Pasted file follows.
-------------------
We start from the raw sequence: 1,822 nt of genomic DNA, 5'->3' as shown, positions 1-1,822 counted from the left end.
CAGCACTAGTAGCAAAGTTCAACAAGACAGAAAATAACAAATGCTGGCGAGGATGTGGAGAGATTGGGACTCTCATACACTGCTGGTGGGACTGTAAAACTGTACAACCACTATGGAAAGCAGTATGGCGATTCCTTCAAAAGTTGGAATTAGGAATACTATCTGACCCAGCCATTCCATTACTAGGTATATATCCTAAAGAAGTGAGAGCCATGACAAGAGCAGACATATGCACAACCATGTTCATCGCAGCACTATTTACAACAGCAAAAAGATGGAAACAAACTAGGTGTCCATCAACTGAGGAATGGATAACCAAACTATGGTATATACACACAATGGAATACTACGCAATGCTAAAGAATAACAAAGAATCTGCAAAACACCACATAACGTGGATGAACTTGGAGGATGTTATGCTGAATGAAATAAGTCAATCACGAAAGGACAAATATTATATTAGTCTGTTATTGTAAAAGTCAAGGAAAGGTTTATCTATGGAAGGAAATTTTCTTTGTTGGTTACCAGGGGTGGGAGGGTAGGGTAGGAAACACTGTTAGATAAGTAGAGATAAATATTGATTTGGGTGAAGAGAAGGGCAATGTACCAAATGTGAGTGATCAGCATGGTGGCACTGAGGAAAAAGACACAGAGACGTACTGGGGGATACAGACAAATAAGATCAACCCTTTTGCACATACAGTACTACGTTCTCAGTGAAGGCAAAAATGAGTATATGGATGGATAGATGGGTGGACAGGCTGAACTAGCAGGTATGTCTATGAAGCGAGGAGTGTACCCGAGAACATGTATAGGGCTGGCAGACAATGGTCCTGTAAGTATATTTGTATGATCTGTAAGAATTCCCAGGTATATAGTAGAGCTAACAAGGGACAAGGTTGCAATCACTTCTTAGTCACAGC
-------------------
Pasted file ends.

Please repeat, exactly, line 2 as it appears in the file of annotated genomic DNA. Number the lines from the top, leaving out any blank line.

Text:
CAGCACTAGTAGCAAAGTTCAACAAGACAGAAAATAACAAATGCTGGCGAGGATGTGGAGAGATTGGGACTCTCATACACTGCTGGTGGGACTGTAAAACTGTACAACCACTATGGAAAGCAGTATGGCGATTCCTTCAAAAGTTGGAATTAGGAATACTATCTGACCCAGCCATTCCATTACTAGGTATATATCCTAAAGAAGTGAGAGCCATGACAAGAGCAGACATATGCACAACCATGTTCATCGCAGCACTATTTACAACAGCAAAAAGATGGAAACAAACTAGGTGTCCATCAACTGAGGAATGGATAACCAAACTATGGTATATACACACAATGGAATACTACGCAATGCTAAAGAATAACAAAGAATCTGCAAAACACCACATAACGTGGATGAACTTGGAGGATGTTATGCTGAATGAAATAAGTCAATCACGAAAGGACAAATATTATATTAGTCTGTTATTGTAAAAGTCAAGGAAAGGTTTATCTATGGAAGGAAATTTTCTTTGTTGGTTACCAGGGGTGGGAGGGTAGGGTAGGAAACACTGTTAGATAAGTAGAGATAAATATTGATTTGGGTGAAGAGAAGGGCAATGTACCAAATGTGAGTGATCAGCATGGTGGCACTGAGGAAAAAGACACAGAGACGTACTGGGGGATACAGACAAATAAGATCAACCCTTTTGCACATACAGTACTACGTTCTCAGTGAAGGCAAAAATGAGTATATGGATGGATAGATGGGTGGACAGGCTGAACTAGCAGGTATGTCTATGAAGCGAGGAGTGTACCCGAGAACATGTATAGGGCTGGCAGACAATGGTCCTGTAAGTATATTTGTATGATCTGTAAGAATTCCCAGGTATATAGTAGAGCTAACAAGGGACAAGGTTGCAATCACTTCTTAGTCACAGC